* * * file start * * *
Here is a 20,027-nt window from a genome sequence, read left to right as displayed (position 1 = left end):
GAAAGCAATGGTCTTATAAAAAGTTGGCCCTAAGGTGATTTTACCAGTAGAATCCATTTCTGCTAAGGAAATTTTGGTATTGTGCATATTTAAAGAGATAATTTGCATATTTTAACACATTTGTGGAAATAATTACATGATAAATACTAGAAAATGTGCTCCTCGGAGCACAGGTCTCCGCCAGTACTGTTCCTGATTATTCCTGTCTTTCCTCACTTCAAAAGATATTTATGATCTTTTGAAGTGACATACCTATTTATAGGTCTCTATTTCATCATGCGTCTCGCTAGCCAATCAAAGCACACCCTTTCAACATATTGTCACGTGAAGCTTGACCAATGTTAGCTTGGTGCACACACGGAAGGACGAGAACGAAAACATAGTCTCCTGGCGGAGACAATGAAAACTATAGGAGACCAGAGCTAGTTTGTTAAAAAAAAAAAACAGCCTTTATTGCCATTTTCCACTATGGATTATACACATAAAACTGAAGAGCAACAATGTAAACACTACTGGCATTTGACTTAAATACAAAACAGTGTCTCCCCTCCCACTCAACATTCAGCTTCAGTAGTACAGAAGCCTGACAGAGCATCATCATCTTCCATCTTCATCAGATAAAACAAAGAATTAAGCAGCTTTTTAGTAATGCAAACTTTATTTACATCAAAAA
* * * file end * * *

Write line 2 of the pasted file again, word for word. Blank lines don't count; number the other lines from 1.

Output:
GAAAGCAATGGTCTTATAAAAAGTTGGCCCTAAGGTGATTTTACCAGTAGAATCCATTTCTGCTAAGGAAATTTTGGTATTGTGCATATTTAAAGAGATAATTTGCATATTTTAACACATTTGTGGAAATAATTACATGATAAATACTAGAAAATGTGCTCCTCGGAGCACAGGTCTCCGCCAGTACTGTTCCTGATTATTCCTGTCTTTCCTCACTTCAAAAGATATTTATGATCTTTTGAAGTGACATACCTATTTATAGGTCTCTATTTCATCATGCGTCTCGCTAGCCAATCAAAGCACACCCTTTCAACATATTGTCACGTGAAGCTTGACCAATGTTAGCTTGGTGCACACACGGAAGGACGAGAACGAAAACATAGTCTCCTGGCGGAGACAATGAAAACTATAGGAGACCAGAGCTAGTTTGTTAAAAAAAAAAAACAGCCTTTATTGCCATTTTCCACTATGGATTATACACATAAAACTGAAGAGCAACAATGTAAACACTACTGGCATTTGACTTAAATACAAAACAGTGTCTCCCCTCCCACTCAACATTCAGCTTCAGTAGTACAGAAGCCTGACAGAGCATCATCATCTTCCATCTTCATCAGATAAAACAAAGAATTAAGCAGCTTTTTAGTAATGCAAACTTTATTTACATCAAAAA